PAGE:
They were both silent for a long time and then Hannah made an observation, “You’d think that having seen those things with my own eyes, I’d believe they existed.”

   He could empathise. He dug his fork into the bowl, and loaded it with noodles. “I suppose it’s part of them. What they are. They’re supposed to be unbelievable.”

   Hannah was looking at him quizzically.

   “Well,” he said, “It’s like those Madagascan frogs.”


   “Yes. The ones that look like they’re part of a rock. They’re like that because it means predators overlook them.”

   “I hardly think those things have to worry about predators.” She shivered at the memory.

   His own throbbing shoulder agreed. “Alright maybe not predators. But surely it would make their lives difficult if people were constantly on the lookout for them? Maybe it’s part of them… they slip over our consciousness so that they don’t stay there. Like shadows. Never quite sticking. I can’t remember their exact shapes or any details about them… just that they look like darkness.”

   “Like a blank space.”


   She seemed contemplative, staring at the flames, then said slowly, “Or maybe it’s a fault with us. With human beings. We’re simply unable to believe… or suspend disbelief.”

   These were big words coming from the woman who always called him gullible. Seeming to pick up on his thoughts she added, ‘Some of us are more believing than others.”

   “Like me.”

   “Yes. You could see them much clearer than I could. Because you really believed they were there”.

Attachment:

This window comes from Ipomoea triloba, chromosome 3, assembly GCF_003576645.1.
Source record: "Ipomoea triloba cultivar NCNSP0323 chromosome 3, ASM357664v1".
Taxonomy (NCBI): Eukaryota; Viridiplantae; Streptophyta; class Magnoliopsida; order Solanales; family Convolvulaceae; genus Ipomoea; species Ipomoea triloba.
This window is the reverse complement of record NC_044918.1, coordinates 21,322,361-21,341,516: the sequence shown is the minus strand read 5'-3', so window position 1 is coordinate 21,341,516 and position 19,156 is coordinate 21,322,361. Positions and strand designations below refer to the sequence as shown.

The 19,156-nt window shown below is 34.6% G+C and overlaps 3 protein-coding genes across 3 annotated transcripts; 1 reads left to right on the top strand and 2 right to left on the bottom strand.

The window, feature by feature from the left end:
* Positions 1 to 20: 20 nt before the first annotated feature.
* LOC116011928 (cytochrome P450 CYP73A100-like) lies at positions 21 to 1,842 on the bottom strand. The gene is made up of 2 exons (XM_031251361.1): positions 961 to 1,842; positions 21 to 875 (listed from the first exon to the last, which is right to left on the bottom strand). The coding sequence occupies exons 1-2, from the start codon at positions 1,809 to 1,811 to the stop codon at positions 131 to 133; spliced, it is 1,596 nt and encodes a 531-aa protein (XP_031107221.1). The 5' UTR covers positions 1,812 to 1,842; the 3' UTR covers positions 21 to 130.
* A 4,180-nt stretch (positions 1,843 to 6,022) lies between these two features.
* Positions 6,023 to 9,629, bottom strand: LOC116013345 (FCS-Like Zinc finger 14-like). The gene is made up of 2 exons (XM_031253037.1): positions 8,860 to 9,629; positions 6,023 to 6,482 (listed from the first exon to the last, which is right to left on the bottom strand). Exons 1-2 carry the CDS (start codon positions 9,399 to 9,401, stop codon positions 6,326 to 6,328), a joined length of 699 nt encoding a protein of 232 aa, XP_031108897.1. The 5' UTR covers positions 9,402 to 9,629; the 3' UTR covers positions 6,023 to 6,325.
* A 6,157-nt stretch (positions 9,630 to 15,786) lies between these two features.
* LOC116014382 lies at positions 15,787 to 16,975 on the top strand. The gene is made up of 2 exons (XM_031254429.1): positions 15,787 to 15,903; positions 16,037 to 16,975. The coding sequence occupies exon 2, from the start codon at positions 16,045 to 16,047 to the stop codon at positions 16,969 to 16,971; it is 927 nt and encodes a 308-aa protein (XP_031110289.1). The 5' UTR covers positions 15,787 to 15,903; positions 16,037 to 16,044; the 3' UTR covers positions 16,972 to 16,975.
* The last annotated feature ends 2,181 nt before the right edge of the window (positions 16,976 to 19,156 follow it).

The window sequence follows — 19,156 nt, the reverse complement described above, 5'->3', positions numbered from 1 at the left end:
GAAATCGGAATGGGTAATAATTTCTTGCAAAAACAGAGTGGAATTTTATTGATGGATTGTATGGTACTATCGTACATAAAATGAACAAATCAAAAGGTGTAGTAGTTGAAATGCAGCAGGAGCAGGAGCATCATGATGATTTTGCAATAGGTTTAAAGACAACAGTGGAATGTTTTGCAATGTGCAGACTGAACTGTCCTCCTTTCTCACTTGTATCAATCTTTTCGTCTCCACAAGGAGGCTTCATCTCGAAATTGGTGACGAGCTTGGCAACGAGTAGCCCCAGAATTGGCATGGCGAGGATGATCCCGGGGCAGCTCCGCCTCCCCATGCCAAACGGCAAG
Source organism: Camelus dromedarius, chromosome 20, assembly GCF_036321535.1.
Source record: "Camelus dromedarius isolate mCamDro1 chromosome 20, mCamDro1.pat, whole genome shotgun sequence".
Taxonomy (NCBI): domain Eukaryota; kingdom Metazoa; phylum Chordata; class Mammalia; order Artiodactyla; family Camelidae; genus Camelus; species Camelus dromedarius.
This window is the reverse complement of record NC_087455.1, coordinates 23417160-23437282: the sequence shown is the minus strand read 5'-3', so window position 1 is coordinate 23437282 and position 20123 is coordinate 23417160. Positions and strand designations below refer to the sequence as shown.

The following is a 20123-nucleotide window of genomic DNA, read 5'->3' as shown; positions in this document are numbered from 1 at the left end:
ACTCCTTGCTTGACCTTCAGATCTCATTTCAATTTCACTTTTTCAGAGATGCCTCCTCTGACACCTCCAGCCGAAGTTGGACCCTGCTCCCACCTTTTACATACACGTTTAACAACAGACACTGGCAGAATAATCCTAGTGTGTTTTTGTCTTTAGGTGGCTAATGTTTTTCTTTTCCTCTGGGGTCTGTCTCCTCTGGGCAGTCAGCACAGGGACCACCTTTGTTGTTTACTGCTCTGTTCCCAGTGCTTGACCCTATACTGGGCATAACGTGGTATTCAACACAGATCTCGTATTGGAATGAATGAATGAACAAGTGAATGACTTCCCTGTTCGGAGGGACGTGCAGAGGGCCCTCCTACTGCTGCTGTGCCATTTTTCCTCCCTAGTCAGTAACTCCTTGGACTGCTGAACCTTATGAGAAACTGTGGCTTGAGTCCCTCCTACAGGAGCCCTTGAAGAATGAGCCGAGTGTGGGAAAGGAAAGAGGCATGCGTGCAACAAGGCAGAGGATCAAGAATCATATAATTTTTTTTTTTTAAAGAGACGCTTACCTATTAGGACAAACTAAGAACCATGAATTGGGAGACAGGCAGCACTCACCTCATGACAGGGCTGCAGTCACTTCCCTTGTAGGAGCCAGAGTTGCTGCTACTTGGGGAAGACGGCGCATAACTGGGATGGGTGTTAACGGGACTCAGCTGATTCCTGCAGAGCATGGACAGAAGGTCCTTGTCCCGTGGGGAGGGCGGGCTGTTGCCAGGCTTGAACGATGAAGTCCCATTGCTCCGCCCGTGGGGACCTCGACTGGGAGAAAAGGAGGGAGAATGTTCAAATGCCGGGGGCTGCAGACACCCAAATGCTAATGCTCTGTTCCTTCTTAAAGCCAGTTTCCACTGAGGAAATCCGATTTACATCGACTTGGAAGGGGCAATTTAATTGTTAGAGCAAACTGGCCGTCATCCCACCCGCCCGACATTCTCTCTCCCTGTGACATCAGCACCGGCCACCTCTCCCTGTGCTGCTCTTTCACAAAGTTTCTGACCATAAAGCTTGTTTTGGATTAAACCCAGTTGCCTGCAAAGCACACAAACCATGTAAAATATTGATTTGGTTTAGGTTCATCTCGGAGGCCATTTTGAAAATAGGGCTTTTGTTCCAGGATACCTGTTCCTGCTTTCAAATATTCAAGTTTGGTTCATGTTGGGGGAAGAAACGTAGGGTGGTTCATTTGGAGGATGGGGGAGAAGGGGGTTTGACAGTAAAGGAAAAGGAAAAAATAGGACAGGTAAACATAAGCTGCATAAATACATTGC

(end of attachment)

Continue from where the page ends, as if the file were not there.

He nodded. It made sense. Well at least as much sense as any of this did.

   Ray stared into the flames for a long moment. When he looked at Hannah again, she was curled up in an armchair with her head on her arms, the firelight flickering over her face and her eyelids slowly closing. Anyone else might have thought that she was falling asleep, but he knew the expression. It was the one she wore when she was battling with herself over some complex decision. He let her be, stretching out in the warmth of the flames, beginning to feel drowsy from the aspirin he’d taken.

   She startled him when she said, “I have something to show you.”

   So that’s what she’d been battling with herself about.

   He sat upright in the chair as she went to where her bag was hanging by the door and  pulled out a file.

   “Remember I told you we’re one of the best funded psychiatric hospitals in the country?”

   Ray nodded.

   She settled beside him, clasping the file so tightly that her knuckles were white. “We’re one of the few to have a PET and an EEG and a electroencephalographer on site.”

   “A what?”

   “A person to interpret the results. Erin had her scans done this morning.”

   He was at once alert. “And?”

   She opened the file.

   In first year psychology they had done basic neuropsychology. They had looked at readouts from EEG scans – zigzags called “waves”. And they had looked at pictures from PET scans. The pictures were usually brightly coloured according to where there was activity in the brain. He didn’t understand much about them… but he knew that they shouldn’t have been like the one Hannah showed him now. This one was completely blank. No colours. No waves.

   “Technically dead,” Hannah said.